• “Outside of these six seats, every other race on the map has a clear favorite”
    • Sabato shifts Missouri to toss-up, from Leans Republican
      • Analysts Larry Sabato, Kyle Kondik, and Geoffrey Skelley write that Democrat Jason Kander may have run best TV ad of the entire cycle, while incumbent Republican Sen. Roy Blunt “is struggling with being an insider candidate in an outsider kind of year”
    • NOTE: Sabato’s Crystal Ball a product of the Univ. of Virginia’s Center for Politics
  • AZ: Republican Sen. John McCain and Democratic Rep. Ann Kirkpatrick will debate tonight
    • Debate begins at 10pm eastern time/7pm Arizona time will air on Arizona PBS and C-Span
  • IN: Democratic ex-Sen. Evan Bayh made about $6.3m since Jan. 2015 from salary, serving on corporate boards, and speaking fees, including about $2m each from Apollo Global Management and McGuireWoods, Politico reported
    • Republican Rep. Todd Young and his allies have linked Bayh to Wall Street and the lobbying industry
  • PA: Republican Sen. Pat Toomey in statement said that yday’s presidential debate “showed the shortcomings” of both candidates, including Trump’s “flawed policies” and “outrageous comments” about women and Clinton’s “disastrous policies” and “widespread dishonesty”
    • “Pennsylvania deserves a senator who will cross party lines and provide independent leadership, not a rubber stamp for a very flawed president,” said Toomey, who’s opposed by Democrat Katie McGinty in one of the closest Senate races
    • McGinty’s campaign in statement said Toomey is still “standing with Donald Trump after hearing Trump brag about sexually assaulting women” and is “trying to make a political calculation to save his own career”


  • House Republicans are still favored to win a reduced majority in the Nov. 8 elections, though Donald Trump has made their task more burdensome, Bloomberg’s Greg Giroux and Kathleen Hunter write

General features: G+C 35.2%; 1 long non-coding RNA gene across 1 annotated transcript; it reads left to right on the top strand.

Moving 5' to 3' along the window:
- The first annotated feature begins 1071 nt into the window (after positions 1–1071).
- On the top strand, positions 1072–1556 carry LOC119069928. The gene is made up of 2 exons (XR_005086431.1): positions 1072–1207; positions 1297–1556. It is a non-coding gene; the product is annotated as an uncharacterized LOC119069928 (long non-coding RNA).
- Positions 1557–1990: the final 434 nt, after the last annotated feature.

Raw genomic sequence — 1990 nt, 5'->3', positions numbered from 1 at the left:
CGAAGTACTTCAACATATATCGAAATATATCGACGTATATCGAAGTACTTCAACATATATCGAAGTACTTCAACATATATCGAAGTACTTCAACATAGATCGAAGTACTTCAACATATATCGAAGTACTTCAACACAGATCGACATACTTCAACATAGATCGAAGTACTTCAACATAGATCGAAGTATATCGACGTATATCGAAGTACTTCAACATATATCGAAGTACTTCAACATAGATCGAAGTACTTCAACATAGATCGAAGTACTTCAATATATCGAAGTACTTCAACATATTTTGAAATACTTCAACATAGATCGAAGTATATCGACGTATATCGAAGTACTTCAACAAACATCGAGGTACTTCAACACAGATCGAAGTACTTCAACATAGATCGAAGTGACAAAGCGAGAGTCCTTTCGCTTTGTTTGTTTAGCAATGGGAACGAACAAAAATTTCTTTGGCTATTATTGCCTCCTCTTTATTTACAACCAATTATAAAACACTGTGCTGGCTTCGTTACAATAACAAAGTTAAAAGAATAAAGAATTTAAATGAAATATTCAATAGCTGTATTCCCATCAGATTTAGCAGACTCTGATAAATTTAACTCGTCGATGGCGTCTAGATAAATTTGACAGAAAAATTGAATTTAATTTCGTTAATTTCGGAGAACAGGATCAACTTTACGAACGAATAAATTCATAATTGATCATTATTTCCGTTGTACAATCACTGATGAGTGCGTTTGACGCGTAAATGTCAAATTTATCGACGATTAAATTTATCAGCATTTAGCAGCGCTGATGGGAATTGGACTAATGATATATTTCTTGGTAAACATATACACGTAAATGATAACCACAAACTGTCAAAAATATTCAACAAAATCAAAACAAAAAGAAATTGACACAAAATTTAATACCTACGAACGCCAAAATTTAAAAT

• At the moment, the nonpartisan Cook Political Report places just 37 districts -- or 9 percent of the total --in its competitive categories of “toss up” or “lean” Democratic or Republican. The Center for Politics at the University of Virginia rates 34 districts in those categories
    • Democrats could put more districts in play if Democratic presidential nominee Hillary Clinton widens her lead over Trump, whose lewd comments about women prompted dozens of Republican members of Congress and candidates to rescind their endorsements
    • Read more: Republicans Brace for Trump Video Fallout: House Races to Watch
  • CA-17: Democratic Sen. Barbara Boxer endorsed Democratic Rep. Mike Honda as “someone who has always championed progressive causes,” Los Angeles Times reported
    • Honda opposed by Democrat Ro Khanna, a former Commerce Department official, in rematch of close 2014 race in Democratic-friendly district that includes parts of Santa Clara and Alameda Counties
  • CA-25: Republican Rep. Steve Knight said he won’t back Trump or Clinton, saying Trump’s “inexcusable comments” reminded him of his work as a police officer to “end the horrific reality of violence toward women,” Los Angeles Times reported
    • Knight opposed by Democratic lawyer Bryan Caforio in district that includes parts of Los Angeles and Ventura Counties
  • MN-03: Democratic state Sen. Terri Bonoff in TV ad said that Republican Rep. Erik Paulsen “is nice, but he shouldn’t be our congressman” in part because he aligns with Trump in opposing abortion and same-sex marriage
  • NY-03: NRCC pulling back ad funding for state Sen. Jack Martins, two days after poll showed Democrat Tom Suozzi with 15 ppt lead in Long Island-based district, Newsday reports
    • Candidates seeking open seat vacated by the retiring Democratic Rep. Steve Israel
  • NY-22: House Majority PAC, a super-PAC aligned with Democrats, released TV ad referring to Republican legislator Claudia Tenney as “too sleazy” and independent investor Martin Babinec as “too conservative”
    • House Majority PAC backs Democratic businesswoman Kim Myers in competitive Utica-Binghamton district of retiring Republican Richard Hanna
  • NY-24: Republican Rep. John Katko’s campaign released TV ad of women criticizing Democrat Colleen Deacon, including one who says she’ll be a “rubber-stamp” for Democrats and another who says Deacon will “vote with her party leaders, no exceptions”
    • Katko has been emp, Democratic-leaning district in and around Syracuse
  • UT-04: Republican Rep. Mia Love and Democratic lawyer Doug Owens will hold their first debate tonight in rematch of their close 2014 race, Associated Press reported
    • Debate at Salt Lake Community College begins at 6pm Utah time/8pm eastern time and will be aired on C-Span